With a history going back to the mid 19th Century the City of Nanaimo is blessed with a rich and colorful past. The city is equally lucky in that many of the fine original structures that sprang up, as the once rustic coal mining community evolved into the primary Central Vancouver Island service center that it is today, remain intact and functioning. Let’s take a brief look at just some of the historic architectural inventory that exists in the city’s downtown core.

A fixture at 121 Bastion Street is the Commercial Hotel, a three story structure that was constructed in 1913. Designed by the architectural firm of Breseman and Dufree, the Commercial Hotel was originally constructed to serve as living quarters for many of the unmarried men who worked in the city’s coal mines. At the turn of the century the mines were bustling but there was a definite shortage of available accommodation space in proximity to the mines that operated near the downtown.

It’s an interesting note that the existing Commercial Hotel is actually the second venue of that name to have operated in the city. An earlier iteration was constructed in 1875, on the adjacent corner to the present structure. The 1913 version was originally constructed as additional accommodation space for the first Commercial Hotel. In later years the original hotel was demolished, leaving only what was intended as the annex to survive.

There are few more iconic Nanaimo buildings (with the exception of the Bastion itself) than the Great National Land Building located at 5 – 17 Church Street. With its red brick façade and column decked entrance the building was constructed in 1914 as a Bank of Commerce outlet. Designed by architect Victor Horsburgh who worked as the Bank’s official architect, the Great National is one of the city’s finest examples of a design school referred to as the Classical Period Revival style.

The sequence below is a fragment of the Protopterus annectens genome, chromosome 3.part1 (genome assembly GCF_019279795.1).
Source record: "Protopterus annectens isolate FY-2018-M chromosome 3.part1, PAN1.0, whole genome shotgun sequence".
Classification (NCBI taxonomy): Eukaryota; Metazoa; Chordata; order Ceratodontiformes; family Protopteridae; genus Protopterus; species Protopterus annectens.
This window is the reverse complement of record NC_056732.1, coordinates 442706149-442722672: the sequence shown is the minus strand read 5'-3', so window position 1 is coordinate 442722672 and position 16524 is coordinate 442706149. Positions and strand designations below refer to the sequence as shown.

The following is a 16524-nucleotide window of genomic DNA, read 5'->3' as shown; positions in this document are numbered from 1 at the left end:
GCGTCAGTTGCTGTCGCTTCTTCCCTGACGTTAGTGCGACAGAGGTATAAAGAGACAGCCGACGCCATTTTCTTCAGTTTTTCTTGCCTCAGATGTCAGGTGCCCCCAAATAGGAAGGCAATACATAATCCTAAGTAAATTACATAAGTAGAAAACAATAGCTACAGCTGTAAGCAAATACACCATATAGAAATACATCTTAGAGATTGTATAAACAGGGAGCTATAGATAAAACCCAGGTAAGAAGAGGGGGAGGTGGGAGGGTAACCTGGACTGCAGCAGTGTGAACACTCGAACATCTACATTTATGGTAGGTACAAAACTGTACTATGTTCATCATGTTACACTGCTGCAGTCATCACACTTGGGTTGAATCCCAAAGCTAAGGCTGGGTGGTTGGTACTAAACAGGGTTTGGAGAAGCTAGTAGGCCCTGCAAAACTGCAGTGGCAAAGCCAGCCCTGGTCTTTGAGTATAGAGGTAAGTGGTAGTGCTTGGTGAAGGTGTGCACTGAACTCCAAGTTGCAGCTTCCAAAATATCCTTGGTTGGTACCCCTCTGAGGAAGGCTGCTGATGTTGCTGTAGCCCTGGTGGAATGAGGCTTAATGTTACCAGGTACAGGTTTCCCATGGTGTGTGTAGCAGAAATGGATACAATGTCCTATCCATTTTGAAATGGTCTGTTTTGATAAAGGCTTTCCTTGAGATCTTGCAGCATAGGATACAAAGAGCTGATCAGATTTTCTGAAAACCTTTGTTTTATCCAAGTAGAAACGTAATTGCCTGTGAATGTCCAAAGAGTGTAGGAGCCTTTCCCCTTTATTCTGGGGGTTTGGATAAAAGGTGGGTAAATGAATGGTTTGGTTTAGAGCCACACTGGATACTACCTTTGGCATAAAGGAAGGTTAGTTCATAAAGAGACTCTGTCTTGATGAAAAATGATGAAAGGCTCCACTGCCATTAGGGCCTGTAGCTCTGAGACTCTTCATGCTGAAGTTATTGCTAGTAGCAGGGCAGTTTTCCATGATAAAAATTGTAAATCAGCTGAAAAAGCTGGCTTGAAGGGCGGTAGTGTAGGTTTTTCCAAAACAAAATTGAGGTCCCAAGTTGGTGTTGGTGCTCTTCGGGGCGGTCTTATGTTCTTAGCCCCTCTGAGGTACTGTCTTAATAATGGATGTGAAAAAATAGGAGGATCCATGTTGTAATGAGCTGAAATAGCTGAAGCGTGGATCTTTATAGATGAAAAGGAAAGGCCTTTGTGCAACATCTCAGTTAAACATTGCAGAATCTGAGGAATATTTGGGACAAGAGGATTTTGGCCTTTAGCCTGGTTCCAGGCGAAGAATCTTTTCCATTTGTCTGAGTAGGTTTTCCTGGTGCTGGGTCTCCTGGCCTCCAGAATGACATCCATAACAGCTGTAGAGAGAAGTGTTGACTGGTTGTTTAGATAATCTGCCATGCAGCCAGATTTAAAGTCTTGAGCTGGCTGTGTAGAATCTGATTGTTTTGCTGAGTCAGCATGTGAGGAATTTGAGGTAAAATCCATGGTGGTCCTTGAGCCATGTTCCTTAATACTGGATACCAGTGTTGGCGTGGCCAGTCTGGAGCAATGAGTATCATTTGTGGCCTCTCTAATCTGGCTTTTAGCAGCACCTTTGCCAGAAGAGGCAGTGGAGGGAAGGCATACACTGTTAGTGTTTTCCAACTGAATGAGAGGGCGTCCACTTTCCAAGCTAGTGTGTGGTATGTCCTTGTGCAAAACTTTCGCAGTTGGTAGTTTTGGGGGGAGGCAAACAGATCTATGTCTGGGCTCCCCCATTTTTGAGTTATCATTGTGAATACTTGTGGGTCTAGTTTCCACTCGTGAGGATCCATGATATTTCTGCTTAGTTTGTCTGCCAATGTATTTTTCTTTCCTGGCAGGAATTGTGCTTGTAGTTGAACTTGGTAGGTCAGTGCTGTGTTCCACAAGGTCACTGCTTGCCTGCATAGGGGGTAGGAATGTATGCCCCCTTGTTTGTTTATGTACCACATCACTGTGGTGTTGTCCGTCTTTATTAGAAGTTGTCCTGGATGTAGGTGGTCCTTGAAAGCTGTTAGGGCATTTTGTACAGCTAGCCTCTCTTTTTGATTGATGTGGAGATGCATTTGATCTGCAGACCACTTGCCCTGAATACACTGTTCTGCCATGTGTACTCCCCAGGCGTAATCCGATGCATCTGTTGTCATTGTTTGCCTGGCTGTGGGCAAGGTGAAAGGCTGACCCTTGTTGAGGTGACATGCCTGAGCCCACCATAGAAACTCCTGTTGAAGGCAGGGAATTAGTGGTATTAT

Interestingly enough the towering and conservative building, constructed to showcase stability, prosperity and permanence was constructed during one of the greatest periods of labor unrest in the city’s history – namely a series of coal miner’s strikes that racked the community from 1912 to 1914. The building was created in part to demonstrate stability during times of turmoil. The structure has been a fixture in the downtown for more than a century, including as a real estate office and more recently as home to a major web development firm.

Another downtown historic structure is the Caldwell Block which is located at 35 Commercial Street. Constructed in 1908 this modest Edwardian style commercial structure was constructed right from its beginning as a storefront. During the 1920’s the building became home to Caldwell’s Clothing which operated from the location until just before the Second World War. Originally featuring a brick façade the building was later clad in stucco.

Having been updated and altered over the decades the building has always managed to retain its original functional character. The building is one of a number of similar stark and simple Edwardian commercial buildings that line the west side of Commercial Street.

Interested to learn more? They why not contact the City of Nanaimo’s Culture and Heritage Department to learn more about the unique and fascinating history of the Harbour City.